- What is the GDK?
- Installing and using the GDK locally
- Using Gitpod instead of running the GDK locally
- Navigating the GitLab codebase
- Writing a good merge request
- Live coding
In this lesson you tackle the smallest of problems - a one-character text change. To do so, we have to learn:
- How to set up a GitLab Development Environment.
- How to navigate the GitLab code base.
- How to create a merge request in the GitLab project.
After we have learned these 3 things, a GitLab team member will do a live coding demo. In the demo, they’ll use each of the things learned by completing one of these small issues, so that you can complete an issue by yourself.
There is a list of issues that are very similar to the one we’ll be live coding here in the “Linked items” section, it would be worth commenting on one of these now to get yourself assigned to one so that you can follow along.
The GDK (GitLab Development Kit) is a local instance of GitLab that allows developers to run and test GitLab on their own computers. Unlike frontend only applications, the GDK runs the entire GitLab application, including the back-end services, APIs, and a local database. This allows developers to make changes, test them in real-time, and validate their modifications.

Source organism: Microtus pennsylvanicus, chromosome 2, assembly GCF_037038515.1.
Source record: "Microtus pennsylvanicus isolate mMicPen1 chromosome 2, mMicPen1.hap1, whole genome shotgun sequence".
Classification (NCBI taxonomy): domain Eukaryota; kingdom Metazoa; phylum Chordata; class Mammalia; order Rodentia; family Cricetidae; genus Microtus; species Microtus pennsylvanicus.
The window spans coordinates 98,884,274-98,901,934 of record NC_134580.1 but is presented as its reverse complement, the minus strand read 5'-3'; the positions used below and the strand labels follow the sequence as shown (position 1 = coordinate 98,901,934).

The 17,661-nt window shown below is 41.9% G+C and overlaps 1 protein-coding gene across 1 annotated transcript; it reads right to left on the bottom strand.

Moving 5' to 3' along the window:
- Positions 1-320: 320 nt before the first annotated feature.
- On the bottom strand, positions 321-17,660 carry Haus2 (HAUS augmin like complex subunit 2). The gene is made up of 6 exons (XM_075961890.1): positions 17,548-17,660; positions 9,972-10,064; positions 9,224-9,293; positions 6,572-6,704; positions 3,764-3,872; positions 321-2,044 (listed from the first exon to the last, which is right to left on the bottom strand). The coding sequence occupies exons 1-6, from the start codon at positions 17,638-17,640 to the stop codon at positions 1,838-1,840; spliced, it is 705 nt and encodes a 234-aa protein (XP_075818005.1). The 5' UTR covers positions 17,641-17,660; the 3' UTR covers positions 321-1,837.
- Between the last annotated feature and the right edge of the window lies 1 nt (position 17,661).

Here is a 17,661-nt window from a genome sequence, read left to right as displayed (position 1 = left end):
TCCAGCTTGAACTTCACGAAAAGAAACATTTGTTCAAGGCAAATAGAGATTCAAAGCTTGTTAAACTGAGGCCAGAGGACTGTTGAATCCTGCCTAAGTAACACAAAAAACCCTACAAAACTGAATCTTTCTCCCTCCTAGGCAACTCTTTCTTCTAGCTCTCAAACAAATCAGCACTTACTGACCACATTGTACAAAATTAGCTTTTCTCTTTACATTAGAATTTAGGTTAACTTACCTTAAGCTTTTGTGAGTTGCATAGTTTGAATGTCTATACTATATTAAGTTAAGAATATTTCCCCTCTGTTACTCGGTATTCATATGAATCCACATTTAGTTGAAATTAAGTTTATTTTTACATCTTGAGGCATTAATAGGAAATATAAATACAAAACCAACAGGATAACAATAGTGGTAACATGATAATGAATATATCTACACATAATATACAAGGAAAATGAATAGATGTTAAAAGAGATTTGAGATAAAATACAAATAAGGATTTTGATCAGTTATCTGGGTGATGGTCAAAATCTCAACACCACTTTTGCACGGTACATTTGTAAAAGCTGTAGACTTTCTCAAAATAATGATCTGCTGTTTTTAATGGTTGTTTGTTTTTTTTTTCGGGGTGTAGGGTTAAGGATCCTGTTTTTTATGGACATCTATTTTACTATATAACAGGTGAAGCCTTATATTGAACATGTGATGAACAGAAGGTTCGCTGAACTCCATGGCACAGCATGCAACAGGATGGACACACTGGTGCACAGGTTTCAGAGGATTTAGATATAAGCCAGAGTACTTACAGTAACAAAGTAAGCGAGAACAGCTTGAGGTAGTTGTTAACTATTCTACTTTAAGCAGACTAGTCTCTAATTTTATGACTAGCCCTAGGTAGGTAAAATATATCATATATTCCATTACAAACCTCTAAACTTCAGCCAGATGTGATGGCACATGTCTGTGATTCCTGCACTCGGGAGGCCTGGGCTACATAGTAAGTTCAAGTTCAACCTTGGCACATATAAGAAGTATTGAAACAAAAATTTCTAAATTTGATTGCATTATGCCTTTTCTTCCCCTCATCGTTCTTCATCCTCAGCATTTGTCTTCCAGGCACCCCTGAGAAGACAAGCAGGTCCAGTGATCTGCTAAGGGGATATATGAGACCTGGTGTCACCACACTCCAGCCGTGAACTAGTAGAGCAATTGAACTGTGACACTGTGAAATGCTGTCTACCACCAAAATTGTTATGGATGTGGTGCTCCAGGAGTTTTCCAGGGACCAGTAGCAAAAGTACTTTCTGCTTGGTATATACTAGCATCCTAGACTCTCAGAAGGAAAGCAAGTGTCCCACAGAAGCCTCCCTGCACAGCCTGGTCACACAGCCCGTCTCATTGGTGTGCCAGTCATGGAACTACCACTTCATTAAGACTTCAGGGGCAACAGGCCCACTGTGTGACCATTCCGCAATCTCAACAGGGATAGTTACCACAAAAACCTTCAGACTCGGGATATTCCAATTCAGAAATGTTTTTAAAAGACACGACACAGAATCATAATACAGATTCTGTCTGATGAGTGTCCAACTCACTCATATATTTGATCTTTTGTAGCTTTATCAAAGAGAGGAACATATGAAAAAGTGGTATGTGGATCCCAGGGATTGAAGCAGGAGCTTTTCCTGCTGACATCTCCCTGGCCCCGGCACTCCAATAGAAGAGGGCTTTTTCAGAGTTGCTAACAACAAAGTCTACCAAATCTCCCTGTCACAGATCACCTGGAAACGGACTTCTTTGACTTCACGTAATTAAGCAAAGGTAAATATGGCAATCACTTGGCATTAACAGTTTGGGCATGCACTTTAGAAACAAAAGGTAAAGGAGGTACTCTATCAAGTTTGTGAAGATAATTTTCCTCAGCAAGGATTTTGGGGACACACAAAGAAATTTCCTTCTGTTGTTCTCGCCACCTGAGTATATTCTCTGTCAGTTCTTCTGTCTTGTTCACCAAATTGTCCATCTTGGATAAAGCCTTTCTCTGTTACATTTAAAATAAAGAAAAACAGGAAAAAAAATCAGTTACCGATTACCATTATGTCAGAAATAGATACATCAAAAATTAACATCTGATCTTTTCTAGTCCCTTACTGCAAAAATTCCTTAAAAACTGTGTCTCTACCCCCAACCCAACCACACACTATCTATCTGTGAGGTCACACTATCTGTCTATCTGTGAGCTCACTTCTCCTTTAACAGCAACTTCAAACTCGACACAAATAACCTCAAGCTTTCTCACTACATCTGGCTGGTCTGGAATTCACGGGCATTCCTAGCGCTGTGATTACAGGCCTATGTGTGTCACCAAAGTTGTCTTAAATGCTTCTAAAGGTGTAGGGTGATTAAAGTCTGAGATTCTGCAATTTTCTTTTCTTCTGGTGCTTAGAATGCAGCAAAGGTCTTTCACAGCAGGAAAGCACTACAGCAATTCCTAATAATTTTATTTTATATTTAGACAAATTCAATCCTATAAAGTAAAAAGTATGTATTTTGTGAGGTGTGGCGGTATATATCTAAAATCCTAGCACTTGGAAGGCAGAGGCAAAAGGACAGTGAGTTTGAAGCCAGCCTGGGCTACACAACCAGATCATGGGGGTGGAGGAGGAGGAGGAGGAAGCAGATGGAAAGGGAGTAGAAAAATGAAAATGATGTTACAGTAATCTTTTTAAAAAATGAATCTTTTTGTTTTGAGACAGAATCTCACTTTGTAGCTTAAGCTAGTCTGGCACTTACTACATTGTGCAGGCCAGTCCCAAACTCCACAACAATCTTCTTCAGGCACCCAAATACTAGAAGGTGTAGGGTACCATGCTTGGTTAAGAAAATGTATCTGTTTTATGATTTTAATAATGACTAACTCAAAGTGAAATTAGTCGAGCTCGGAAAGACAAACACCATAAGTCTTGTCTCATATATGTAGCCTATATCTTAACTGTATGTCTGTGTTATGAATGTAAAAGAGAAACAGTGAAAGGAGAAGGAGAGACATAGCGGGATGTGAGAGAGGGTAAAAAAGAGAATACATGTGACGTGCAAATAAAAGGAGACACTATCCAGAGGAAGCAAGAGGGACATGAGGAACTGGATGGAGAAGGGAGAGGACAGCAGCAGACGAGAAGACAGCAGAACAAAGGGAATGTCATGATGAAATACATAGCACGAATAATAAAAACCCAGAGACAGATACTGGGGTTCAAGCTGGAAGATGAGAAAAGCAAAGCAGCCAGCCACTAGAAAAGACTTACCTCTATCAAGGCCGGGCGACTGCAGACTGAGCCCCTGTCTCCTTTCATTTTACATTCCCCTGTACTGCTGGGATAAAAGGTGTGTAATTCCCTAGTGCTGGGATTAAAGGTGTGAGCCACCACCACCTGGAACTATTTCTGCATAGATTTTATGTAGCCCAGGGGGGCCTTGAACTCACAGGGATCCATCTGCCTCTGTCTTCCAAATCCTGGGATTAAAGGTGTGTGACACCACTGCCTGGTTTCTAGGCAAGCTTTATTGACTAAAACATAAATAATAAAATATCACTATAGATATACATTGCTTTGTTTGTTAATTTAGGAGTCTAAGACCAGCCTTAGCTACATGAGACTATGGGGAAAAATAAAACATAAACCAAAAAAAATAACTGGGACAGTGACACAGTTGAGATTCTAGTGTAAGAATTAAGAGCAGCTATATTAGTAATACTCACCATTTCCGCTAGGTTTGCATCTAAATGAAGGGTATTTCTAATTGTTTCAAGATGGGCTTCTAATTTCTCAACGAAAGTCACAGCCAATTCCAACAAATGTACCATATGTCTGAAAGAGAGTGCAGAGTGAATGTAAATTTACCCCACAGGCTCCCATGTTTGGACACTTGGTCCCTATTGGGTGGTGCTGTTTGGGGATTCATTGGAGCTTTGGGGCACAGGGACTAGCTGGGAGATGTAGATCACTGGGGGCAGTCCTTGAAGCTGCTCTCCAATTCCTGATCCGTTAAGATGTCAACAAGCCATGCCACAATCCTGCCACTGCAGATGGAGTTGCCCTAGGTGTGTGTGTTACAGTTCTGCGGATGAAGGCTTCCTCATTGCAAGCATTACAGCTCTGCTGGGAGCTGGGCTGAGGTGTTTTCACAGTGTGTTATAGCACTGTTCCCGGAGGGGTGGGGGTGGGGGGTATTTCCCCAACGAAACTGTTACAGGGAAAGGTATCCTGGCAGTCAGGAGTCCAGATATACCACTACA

Tips for using the GDK:
- Troubleshooting documentation: When encountering issues with the GDK, refer to the troubleshooting documentation in the GDK repository. These resources provide useful commands and tips to help resolve common problems.
- Using the Rails console: The Rails console is an essential tool for interacting with your local instance of GitLab.
You can access it by running
gdk rails cand use it to enable or disable feature flags, perform backend operations, and more.
- Stay updated: Regularly update your GDK by running
gdk update. This command fetches the latest branch of the GitLab project, as well as the latest branch of the GDK and its dependencies. Keeping your GDK up to date helps ensure you will be working with the latest version of GitLab and make sure you have the latest bug fixes.
For the latest installation instructions, refer to the GitLab Development Kit documentation.
Here’s a step-by-step summary:
- Choose a directory to install the GitLab Development Kit (GDK).
- Open your terminal and navigate to the chosen directory.
Download and run the installation script from the terminal:
curl "https://gitlab.com/gitlab-org/gitlab-development-kit/-/raw/main/support/install" | bash
- Only run scripts from trusted sources to ensure your safety.
- The installation process may take around 20 minutes or more.
- Choosing the repository:
- Instead of cloning the main GitLab repository, use the community fork recommended for wider community members.
- Follow the instructions provided to install the community fork.
- GDK structure: